The Valley of Death and other Historical Notes about Venture Capital.

A desert peppered with "sign here" tape flags representing the entrepreneurs journey

This exciting and risky venture capital world is a business of adversity for both the entrepreneur and the investor. Most will go through the Valley of Death at least once.

As Buckminster Fuller once wrote, “Sometimes I only find out where I should be going by going somewhere I don’t want to be. Prior to becoming successful, vc investments go many places most people would rather not be. Click To Tweet

Creative business development often depends on being unreasonable.

And So, a Bit of History

From 1995 to 2000, the online web boom and bust tested the limits of the unreasonable and the ability of both entrepreneur and venture capitalist to survive. The sky-­high public and private company valuations caused both entrepreneur and venture capitalists to lose their moorings and to pour capital into a number of misguided ventures.

The inevitable bust killed both good and bad ideas and companies equally impartially.  It also created the beginnings of a real-world education for the next generation of entrepreneurs and venture capitalists, as well as helping begin and fuel the rapid expansion of the Internet, which was in a few short years to change everything.

The combination of now-­bloodied and experienced entrepreneurs and venture capitalists, with the ability of the Internet to facilitate rapid and less capital-­hungry company funding, led to the next creative company boom—once the web bust of 2000 and the economic crisis of 2008 had blown themselves out. Those left standing now knew the game and the score, and were ready for the next turn of the wheel.

Crawling Back from the Red

From 2000 to 2012—over a decade—venture capital returns were negative and few ventures went public. Entrepreneurial dreams of being rich beyond the dreams of avarice became mostly nightmares.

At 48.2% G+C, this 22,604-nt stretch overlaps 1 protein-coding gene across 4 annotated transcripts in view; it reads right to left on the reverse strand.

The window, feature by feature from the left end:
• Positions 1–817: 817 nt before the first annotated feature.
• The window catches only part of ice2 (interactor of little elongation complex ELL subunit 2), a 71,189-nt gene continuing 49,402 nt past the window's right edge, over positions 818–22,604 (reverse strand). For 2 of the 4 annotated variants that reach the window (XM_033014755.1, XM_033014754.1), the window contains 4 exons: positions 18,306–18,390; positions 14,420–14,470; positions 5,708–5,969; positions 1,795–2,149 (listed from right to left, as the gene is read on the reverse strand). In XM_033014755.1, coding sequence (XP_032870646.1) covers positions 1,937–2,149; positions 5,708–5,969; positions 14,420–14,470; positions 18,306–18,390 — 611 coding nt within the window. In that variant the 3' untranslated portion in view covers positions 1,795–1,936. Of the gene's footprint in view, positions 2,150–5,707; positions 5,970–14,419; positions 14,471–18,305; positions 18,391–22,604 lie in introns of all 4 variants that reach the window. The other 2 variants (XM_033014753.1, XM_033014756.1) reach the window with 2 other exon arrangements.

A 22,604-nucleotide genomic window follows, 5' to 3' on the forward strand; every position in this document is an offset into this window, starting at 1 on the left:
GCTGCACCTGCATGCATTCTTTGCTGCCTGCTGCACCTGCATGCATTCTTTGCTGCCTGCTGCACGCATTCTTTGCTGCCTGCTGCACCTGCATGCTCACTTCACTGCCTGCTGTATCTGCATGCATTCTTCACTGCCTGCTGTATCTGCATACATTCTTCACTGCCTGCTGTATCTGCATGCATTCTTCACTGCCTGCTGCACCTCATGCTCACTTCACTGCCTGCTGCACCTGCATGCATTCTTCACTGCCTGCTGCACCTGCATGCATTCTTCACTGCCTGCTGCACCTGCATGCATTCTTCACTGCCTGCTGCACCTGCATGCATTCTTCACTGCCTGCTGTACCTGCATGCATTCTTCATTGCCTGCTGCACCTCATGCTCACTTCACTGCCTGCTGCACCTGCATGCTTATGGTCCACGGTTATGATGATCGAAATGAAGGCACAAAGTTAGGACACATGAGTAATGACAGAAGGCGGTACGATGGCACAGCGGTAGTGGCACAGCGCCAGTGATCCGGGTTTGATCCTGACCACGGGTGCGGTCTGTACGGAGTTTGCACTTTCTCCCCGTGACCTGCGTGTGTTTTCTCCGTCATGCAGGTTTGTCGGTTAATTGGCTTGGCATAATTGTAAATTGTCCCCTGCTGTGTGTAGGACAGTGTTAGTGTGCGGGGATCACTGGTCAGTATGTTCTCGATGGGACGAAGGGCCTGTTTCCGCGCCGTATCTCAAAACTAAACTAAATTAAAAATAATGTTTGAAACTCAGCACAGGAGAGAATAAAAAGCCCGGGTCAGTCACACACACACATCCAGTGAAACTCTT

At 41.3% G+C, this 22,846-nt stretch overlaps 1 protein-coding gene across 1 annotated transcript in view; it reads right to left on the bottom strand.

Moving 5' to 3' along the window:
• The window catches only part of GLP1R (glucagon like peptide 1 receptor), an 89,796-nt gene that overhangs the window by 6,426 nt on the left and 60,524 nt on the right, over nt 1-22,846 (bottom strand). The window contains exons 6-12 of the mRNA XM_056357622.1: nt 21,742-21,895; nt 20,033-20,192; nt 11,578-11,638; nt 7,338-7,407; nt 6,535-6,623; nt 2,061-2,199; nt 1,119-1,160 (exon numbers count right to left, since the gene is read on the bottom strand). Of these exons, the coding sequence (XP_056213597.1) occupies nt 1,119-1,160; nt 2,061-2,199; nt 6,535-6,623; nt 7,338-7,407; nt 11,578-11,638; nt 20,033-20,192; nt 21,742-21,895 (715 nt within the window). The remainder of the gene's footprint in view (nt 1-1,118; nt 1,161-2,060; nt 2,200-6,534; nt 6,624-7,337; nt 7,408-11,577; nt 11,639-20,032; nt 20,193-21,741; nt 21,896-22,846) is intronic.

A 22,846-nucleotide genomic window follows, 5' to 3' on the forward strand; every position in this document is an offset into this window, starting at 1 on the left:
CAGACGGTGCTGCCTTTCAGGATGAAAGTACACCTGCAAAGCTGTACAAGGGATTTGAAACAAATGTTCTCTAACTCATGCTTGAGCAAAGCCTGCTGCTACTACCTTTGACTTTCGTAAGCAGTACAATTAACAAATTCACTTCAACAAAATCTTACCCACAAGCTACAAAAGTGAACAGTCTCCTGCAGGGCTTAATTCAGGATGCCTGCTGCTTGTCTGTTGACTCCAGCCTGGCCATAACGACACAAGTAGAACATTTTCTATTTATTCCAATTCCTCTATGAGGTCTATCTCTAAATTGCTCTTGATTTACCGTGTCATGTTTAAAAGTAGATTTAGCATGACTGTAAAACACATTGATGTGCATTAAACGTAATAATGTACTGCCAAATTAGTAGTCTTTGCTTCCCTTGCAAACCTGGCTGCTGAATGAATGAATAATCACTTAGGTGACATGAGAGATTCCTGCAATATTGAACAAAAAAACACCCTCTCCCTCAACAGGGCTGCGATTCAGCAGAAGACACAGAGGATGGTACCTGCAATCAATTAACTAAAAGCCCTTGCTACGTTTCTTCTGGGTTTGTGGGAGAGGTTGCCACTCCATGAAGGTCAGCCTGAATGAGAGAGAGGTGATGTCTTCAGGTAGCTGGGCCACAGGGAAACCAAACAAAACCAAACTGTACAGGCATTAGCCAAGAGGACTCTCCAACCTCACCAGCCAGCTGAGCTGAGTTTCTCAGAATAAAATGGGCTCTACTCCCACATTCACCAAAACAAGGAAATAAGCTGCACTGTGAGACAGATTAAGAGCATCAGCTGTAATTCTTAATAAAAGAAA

Finally, along with the economic recovery the stock market took off and recouped its losses. As always, this market upswing released the mother’s milk of venture capital and entrepreneurship: the initial public offering (IPO).  Venture Capital once again began to flood the start-up, middle and later stage VC markets. Company valuations hit new highs and talk of another bust grew, although things seemed different than in earlier periods.

Capital to fund start-­up and later-stage ventures was now coming not just from institutional venture capital sources such as pension funds, but from individual investors in full force. Led by the creation of online funding portals (crowd funding), individual investors were chasing yield through investment in venture capital.  At first the crowd funding sites were not permitted by SEC rules to sell stock, so they gave away tangible yet inexpensive “prizes” that everyone “won,” as if out of a box of CrackerJack, and investors came in droves.

The (not Steve) JOBS Act

Congress, seeing a good thing, then enacted the JOBS Act, short for the awkwardly named Jumpstart Our Business Startups Act, with bipartisan support. Now accredited investors could invest in venture capital and entrepreneurs can offer their stock online without the costly and time­consuming need to be a broker/dealer.

  • A single investment offering also could be floated both online and offline to up to 2,000 accredited investors.